BOSTON (WWLP) – School districts across New England are now eligible to apply for a portion of $500 million toward the purchase of zero-emissions school buses.

Through the Federal Bipartisan Infrastructure Law, the money will be provided in the first round of funding to finance low and zero-emission school buses over the next five years.

As part of this announcement, Environmental Protection Agency (EPA) Deputy Administrator Janet McCabe and Boston Mayor Michelle Wu visited New Mission High School in the Hyde Park neighborhood of Boston to highlight the benefits, including the reduction of greenhouse gas pollution, better air quality around schools and communities, and increased employment.

“This new funding can make a big impact here in New England where we have elevated levels of childhood asthma. I urge all eligible school districts to apply,” said EPA New England Regional Administrator David W. Cash. “Over the next five years, this program will deliver $5 billion to school districts to improve our bus fleets and improve health and safety for our kids and communities.”

The investment will also drive demand for American vehicles and batteries, enhance domestic manufacturing, and create good-paying jobs.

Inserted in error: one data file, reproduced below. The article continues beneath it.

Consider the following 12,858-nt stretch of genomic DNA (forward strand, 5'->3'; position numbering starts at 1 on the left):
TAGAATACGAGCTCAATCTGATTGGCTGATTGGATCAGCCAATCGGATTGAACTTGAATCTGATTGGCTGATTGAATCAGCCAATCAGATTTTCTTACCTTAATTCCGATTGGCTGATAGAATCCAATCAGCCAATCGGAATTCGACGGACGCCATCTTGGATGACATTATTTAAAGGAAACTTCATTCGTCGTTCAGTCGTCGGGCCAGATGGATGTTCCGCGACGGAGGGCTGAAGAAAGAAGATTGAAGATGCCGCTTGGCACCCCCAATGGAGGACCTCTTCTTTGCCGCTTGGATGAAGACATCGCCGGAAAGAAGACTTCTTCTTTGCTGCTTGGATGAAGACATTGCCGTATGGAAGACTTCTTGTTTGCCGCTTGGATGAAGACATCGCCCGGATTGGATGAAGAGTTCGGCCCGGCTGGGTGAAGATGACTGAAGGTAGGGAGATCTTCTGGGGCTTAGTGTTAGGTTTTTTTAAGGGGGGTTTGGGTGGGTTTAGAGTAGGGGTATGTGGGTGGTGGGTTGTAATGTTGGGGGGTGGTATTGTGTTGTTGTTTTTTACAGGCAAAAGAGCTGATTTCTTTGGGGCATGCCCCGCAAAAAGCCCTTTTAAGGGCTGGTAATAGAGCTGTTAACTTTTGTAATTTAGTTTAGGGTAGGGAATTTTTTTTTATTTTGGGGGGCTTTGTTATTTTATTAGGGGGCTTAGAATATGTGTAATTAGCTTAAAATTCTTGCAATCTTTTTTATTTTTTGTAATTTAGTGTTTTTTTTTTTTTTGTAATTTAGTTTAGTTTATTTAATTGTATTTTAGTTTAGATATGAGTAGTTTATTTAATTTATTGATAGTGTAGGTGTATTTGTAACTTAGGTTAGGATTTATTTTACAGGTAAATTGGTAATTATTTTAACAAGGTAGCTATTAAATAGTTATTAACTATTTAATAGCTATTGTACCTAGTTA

McCabe discussed how the funds will make a lasting difference for everyone, especially kids who live in disadvantaged communities.

“EPA is grateful that the Bipartisan Infrastructure Law is providing funding for communities to speed up the transition to clean, low- and zero-emission school buses. These funds will make a real and lasting difference for everyone, especially kids who live in disadvantaged communities who are often the most vulnerable to the impacts of poor air quality and the effects of our changing climate. Investing in a new generation of school buses makes good sense for protecting peoples’ health, combatting the climate crisis, and for improving air quality everywhere,” McCabe said.

According to a news release from the EPA, with zero-emission and low-emission buses, not only will greenhouse gas emissions be reduced, but the air around bus loading areas and communities that buses travel through will be cleaner, reducing climate change. This will address the outsized role of the transportation sector in fueling climate change.

Further, zero-emission buses are less expensive to operate for school districts than diesel buses, and the energy stored in zero-emission school buses can be given back to the grid in times of increased energy demand or power outages.

“Today, we are taking an all-hands on deck approach,” said Mayor Wu. “We can’t ask another generation of students to wait and endure what falls short of their potential. We are committed to improving every BPS facility as quickly as possible, and as effectively and efficiently as we can. We are making these investments in our buildings, students, and communities, and will partner with the EPA to do even more.”

Until August 19, the EPA is accepting applications for bus replacements in high-need local education agencies, tribal schools, and rural areas.